Coping with stress when dealing with suicide

Every police officer has to deal with suicide at some point.

When are police officers faced with suicide cases? Police officers initially treat every death which might be a result of criminal actions. This is the same for every suicide and every police officer can eventually be faced with a suicide case. This is especially true for police officers that are in charge of crime scene investigations, crime scene technicians, criminologists, detectives, etc. Most police officers are sooner or later faced with suicide cases. It is possible that a police officer deals with suicide cases only for a few times in his career or this can happen frequently.

Stres po samomoru na delovnem mestu

A study conducted at Andrej Marušič Institute showed that in most suicide cases police officers arrive at the scene after receiving a phone call from the deceased person’s family members, which are commonly the first to the scene. The cause of death is often withheld until after the criminal or forensic investigation is completed.

Coping with stress when dealing with suicide

Dealing with death is always stressful because the death of someone forces us to consider our own vulnerabilities and mortality. Our response to stress depends on many factors including our relationship with the deceased, the type of death and appearance of the corpse, our attitude, experience, personal views, and personal characteristics. These factors determine how severe the response is. Scenes of severe self-harm in suicide cases, a suicide of a relative or co-workers, suicide of a child or adolescent, and being present when someone commits suicide are among the most difficult situations.

Tragic deaths of children are one of the most stressful events for every profession that involves crisis interventions – police officers, rescue workers, and firefighters.

Methods of coping with stress after a suicide depend upon the individual’s coping skills, supportive environment, and personal growth, especially if they are frequently exposed to those situations.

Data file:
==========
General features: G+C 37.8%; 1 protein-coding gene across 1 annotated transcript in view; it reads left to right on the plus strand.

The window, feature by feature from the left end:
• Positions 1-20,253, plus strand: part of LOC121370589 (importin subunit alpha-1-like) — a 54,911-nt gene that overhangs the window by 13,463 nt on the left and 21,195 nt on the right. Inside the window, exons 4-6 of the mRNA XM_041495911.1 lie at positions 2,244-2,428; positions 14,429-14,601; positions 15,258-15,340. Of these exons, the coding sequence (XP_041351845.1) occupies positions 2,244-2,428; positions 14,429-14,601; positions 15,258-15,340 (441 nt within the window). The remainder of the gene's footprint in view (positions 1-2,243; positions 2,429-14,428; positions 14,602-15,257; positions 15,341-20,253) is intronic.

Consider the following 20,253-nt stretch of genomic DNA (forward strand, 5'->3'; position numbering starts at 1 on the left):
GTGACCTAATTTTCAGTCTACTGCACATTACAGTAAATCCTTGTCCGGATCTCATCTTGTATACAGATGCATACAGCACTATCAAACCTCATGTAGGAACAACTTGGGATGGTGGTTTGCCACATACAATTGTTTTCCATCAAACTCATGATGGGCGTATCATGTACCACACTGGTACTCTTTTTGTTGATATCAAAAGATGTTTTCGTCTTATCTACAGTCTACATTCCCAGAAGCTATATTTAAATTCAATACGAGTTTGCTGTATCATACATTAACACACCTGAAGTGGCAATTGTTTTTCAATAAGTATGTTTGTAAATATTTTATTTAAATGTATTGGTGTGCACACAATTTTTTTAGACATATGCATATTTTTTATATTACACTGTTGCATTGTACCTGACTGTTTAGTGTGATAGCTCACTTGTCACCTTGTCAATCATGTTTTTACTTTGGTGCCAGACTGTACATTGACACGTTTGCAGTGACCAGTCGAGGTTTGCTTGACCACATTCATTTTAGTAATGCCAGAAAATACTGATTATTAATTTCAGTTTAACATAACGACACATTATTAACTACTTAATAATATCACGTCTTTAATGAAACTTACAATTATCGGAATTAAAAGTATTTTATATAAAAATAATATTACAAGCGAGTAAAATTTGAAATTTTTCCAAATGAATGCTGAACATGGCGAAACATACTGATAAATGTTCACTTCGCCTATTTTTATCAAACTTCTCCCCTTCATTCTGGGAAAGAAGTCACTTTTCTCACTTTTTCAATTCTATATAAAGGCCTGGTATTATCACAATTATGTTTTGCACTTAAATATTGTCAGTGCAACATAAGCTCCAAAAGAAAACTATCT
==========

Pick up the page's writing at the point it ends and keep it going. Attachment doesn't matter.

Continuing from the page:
These stresses can lead to the individual burning out, especially if they are frequently exposed to stressful events and if they cope with them in inappropriate ways.

If a person pushes these unpleasant feelings aside, it can lead to apathy, and pose a risk for development of anxiety disorders (panic attacks, generalized anxiety), depressive disorders, alcohol addiction, or physical problems that have psychological origins. Therefore, it is important that we pay attention to every emotional aspect that is connected to a stressful event. If possible, we should discuss the event and our perception of it with a confidential person.

In cases of severe stress immediately after the event, debriefing with a mental health professional is needed.

It is important to talk about our emotional experience, physical reactions, thoughts, problems in everyday functioning, self-help techniques, and to seek further professional help.

Psychological intervention for police officers

24-hour psychological interventions are organized for police officers giving them the opportunity to talk to a psychologist anonymously. Police officers can also confide in peer police officers. These peer officers have experience with severe stressful events and are professionally qualified to provide emotional support to colleagues in crisis. In situations that involve several police officers, debriefings are conducted. This is a pre-structured form of a confidential comforting group interview, aimed at those who were involved in the event. Even with these debriefings, the individual has to be prepared to ask for help and/or accept it, which is not always easy or obvious. This may take some time before the affected person can do this.

 Research shows that debriefing is the most effective immediately after the event or a few days later.

We can do a lot for reducing and avoiding stress individually, like:

  • engaging in physical activity,
  • maintaining a healthy lifestyle without chemical stressors (alcohol, drugs, large amounts of caffeine, and sugar),
  • getting adequate rest,
  • having hobbies in which we enjoy and acknowledge ourselves,
  • practicing relaxation techniques (meditation, mindfulness),
  • maintaining good relationships at home and workplace,
  • willingness to talk and solve problems when they appear, and
  • relieving concerns caused by minor troubles.

Many of these activities not only increase happiness and improve our resistance to stress, but are also very effective techniques that an individual can use to cope with stress.

 

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